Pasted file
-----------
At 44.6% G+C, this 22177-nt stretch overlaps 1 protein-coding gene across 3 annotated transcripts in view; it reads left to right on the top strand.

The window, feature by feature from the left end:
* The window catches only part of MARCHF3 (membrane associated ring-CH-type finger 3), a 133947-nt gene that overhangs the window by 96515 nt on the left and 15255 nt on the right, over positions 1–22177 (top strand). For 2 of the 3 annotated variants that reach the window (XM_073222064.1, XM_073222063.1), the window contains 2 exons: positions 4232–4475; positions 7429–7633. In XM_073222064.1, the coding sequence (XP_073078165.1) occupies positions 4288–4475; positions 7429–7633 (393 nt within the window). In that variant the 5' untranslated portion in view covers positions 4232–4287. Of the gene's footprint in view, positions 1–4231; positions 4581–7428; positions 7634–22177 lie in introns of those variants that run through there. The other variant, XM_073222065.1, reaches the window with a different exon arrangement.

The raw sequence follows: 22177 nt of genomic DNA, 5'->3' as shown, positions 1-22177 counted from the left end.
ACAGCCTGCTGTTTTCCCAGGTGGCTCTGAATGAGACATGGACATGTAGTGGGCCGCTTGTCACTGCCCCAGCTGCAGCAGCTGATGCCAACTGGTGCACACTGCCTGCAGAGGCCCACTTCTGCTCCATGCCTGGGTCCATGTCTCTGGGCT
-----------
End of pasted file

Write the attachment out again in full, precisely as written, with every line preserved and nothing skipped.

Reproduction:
At 44.6% G+C, this 22177-nt stretch overlaps 1 protein-coding gene across 3 annotated transcripts in view; it reads left to right on the top strand.

The window, feature by feature from the left end:
* The window catches only part of MARCHF3 (membrane associated ring-CH-type finger 3), a 133947-nt gene that overhangs the window by 96515 nt on the left and 15255 nt on the right, over positions 1–22177 (top strand). For 2 of the 3 annotated variants that reach the window (XM_073222064.1, XM_073222063.1), the window contains 2 exons: positions 4232–4475; positions 7429–7633. In XM_073222064.1, the coding sequence (XP_073078165.1) occupies positions 4288–4475; positions 7429–7633 (393 nt within the window). In that variant the 5' untranslated portion in view covers positions 4232–4287. Of the gene's footprint in view, positions 1–4231; positions 4581–7428; positions 7634–22177 lie in introns of those variants that run through there. The other variant, XM_073222065.1, reaches the window with a different exon arrangement.

The raw sequence follows: 22177 nt of genomic DNA, 5'->3' as shown, positions 1-22177 counted from the left end.
ACAGCCTGCTGTTTTCCCAGGTGGCTCTGAATGAGACATGGACATGTAGTGGGCCGCTTGTCACTGCCCCAGCTGCAGCAGCTGATGCCAACTGGTGCACACTGCCTGCAGAGGCCCACTTCTGCTCCATGCCTGGGTCCATGTCTCTGGGCT